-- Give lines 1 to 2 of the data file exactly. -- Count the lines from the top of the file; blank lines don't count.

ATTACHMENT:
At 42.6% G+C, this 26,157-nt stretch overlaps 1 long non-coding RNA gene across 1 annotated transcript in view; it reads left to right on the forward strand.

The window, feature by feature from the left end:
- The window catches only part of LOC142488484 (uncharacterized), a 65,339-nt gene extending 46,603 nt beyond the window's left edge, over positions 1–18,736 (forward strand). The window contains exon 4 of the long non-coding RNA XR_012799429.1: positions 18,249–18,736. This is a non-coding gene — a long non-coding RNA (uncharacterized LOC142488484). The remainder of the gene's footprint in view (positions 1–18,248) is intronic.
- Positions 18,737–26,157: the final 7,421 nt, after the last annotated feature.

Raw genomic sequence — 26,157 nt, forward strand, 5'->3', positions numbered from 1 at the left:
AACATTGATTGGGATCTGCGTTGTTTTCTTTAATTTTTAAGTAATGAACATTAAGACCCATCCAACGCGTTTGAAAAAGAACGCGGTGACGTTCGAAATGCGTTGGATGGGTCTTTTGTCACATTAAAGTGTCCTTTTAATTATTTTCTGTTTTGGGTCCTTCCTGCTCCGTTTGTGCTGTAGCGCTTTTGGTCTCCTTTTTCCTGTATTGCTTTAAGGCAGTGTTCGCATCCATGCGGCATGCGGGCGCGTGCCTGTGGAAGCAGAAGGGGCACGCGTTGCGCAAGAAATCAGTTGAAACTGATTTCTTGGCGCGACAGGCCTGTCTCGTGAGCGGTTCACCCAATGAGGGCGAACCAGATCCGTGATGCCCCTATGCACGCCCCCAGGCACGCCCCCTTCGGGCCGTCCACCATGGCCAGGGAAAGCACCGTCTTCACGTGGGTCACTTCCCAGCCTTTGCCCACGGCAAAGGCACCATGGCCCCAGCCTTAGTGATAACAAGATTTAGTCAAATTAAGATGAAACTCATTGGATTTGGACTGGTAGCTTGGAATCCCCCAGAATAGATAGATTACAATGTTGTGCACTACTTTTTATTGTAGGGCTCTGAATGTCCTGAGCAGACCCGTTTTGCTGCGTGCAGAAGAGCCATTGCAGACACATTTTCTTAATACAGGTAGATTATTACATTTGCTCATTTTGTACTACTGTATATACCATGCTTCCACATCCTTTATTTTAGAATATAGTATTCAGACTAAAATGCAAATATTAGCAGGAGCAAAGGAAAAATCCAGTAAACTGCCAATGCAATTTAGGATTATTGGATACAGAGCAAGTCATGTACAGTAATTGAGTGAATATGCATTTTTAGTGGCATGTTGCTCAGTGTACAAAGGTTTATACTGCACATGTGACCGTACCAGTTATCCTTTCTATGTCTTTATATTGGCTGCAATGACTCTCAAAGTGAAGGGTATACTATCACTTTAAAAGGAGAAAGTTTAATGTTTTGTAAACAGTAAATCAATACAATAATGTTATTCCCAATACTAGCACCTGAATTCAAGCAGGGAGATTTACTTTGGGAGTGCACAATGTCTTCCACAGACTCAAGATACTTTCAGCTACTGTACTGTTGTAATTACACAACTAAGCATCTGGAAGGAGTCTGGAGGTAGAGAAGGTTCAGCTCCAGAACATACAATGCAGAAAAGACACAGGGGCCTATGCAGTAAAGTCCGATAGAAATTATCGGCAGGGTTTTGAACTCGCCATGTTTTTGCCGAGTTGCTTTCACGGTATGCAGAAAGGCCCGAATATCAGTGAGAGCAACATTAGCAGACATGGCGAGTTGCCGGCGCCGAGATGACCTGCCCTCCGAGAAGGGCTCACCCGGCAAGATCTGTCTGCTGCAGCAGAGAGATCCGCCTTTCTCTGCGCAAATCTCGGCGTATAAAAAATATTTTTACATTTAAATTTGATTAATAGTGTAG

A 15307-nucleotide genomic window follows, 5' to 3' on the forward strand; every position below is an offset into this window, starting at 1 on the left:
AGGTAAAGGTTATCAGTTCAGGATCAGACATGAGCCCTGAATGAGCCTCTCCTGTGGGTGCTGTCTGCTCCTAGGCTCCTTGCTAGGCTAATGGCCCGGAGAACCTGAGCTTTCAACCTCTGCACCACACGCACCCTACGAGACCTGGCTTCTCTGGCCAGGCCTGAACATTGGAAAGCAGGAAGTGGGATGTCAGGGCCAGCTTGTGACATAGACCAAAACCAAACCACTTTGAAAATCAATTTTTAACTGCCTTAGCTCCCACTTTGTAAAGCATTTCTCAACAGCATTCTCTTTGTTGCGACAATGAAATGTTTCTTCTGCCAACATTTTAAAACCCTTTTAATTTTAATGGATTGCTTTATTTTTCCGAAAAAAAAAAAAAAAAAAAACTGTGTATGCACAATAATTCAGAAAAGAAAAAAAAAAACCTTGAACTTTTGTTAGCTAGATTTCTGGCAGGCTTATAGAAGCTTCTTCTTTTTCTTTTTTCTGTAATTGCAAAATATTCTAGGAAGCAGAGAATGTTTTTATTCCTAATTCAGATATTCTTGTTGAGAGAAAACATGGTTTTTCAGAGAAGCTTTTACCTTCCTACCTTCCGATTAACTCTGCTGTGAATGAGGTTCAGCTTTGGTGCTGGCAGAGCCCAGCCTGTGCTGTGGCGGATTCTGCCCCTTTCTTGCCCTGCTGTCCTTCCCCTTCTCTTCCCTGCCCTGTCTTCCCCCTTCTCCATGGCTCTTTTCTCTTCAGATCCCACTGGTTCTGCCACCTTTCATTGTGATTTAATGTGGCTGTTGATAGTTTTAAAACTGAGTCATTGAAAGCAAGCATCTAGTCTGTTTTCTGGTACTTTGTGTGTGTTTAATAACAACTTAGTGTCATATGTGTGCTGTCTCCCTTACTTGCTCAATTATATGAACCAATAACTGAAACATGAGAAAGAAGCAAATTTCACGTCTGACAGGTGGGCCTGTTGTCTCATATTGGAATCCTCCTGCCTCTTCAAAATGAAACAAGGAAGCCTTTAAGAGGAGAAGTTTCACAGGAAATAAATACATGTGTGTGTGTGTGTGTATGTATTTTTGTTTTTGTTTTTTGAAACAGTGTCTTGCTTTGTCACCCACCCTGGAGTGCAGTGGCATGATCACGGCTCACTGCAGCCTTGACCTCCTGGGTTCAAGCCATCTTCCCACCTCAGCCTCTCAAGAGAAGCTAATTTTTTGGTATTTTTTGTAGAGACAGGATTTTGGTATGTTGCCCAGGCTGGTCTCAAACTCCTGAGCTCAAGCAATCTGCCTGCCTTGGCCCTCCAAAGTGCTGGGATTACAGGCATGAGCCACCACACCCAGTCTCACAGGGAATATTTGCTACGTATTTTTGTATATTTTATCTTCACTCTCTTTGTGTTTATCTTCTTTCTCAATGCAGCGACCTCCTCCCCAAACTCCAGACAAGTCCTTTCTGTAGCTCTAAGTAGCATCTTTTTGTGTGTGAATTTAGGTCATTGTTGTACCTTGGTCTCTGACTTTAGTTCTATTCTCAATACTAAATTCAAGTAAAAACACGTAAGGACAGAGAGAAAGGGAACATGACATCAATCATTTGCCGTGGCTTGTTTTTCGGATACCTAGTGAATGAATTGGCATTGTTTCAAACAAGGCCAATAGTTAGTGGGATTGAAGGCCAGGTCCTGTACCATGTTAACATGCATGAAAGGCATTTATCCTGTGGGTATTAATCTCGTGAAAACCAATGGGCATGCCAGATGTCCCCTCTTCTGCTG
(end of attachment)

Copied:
At 42.6% G+C, this 26,157-nt stretch overlaps 1 long non-coding RNA gene across 1 annotated transcript in view; it reads left to right on the forward strand.

The window, feature by feature from the left end: